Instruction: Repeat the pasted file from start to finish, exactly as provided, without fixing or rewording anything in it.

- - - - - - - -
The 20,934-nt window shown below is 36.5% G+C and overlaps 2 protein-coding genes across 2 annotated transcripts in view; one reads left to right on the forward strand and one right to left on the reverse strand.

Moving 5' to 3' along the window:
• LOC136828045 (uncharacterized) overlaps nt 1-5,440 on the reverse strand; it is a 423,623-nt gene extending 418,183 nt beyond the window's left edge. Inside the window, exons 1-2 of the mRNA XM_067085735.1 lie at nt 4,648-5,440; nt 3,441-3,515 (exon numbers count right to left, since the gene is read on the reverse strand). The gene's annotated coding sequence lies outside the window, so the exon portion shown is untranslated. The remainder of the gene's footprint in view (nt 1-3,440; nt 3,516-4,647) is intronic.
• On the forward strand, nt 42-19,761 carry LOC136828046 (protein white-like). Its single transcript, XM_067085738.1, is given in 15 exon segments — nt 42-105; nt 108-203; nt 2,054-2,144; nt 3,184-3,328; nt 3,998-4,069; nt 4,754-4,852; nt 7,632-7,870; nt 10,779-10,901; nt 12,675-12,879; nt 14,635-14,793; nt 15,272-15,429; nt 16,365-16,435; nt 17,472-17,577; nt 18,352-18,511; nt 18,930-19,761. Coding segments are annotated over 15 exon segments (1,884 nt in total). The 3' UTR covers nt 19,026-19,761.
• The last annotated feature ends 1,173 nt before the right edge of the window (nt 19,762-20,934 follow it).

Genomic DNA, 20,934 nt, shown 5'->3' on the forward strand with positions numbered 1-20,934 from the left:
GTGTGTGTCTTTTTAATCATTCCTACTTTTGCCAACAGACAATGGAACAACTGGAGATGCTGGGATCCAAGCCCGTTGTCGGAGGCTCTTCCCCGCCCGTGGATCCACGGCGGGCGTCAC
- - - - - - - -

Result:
The 20,934-nt window shown below is 36.5% G+C and overlaps 2 protein-coding genes across 2 annotated transcripts in view; one reads left to right on the forward strand and one right to left on the reverse strand.

Moving 5' to 3' along the window:
• LOC136828045 (uncharacterized) overlaps nt 1-5,440 on the reverse strand; it is a 423,623-nt gene extending 418,183 nt beyond the window's left edge. Inside the window, exons 1-2 of the mRNA XM_067085735.1 lie at nt 4,648-5,440; nt 3,441-3,515 (exon numbers count right to left, since the gene is read on the reverse strand). The gene's annotated coding sequence lies outside the window, so the exon portion shown is untranslated. The remainder of the gene's footprint in view (nt 1-3,440; nt 3,516-4,647) is intronic.
• On the forward strand, nt 42-19,761 carry LOC136828046 (protein white-like). Its single transcript, XM_067085738.1, is given in 15 exon segments — nt 42-105; nt 108-203; nt 2,054-2,144; nt 3,184-3,328; nt 3,998-4,069; nt 4,754-4,852; nt 7,632-7,870; nt 10,779-10,901; nt 12,675-12,879; nt 14,635-14,793; nt 15,272-15,429; nt 16,365-16,435; nt 17,472-17,577; nt 18,352-18,511; nt 18,930-19,761. Coding segments are annotated over 15 exon segments (1,884 nt in total). The 3' UTR covers nt 19,026-19,761.
• The last annotated feature ends 1,173 nt before the right edge of the window (nt 19,762-20,934 follow it).

Genomic DNA, 20,934 nt, shown 5'->3' on the forward strand with positions numbered 1-20,934 from the left:
GTGTGTGTCTTTTTAATCATTCCTACTTTTGCCAACAGACAATGGAACAACTGGAGATGCTGGGATCCAAGCCCGTTGTCGGAGGCTCTTCCCCGCCCGTGGATCCACGGCGGGCGTCAC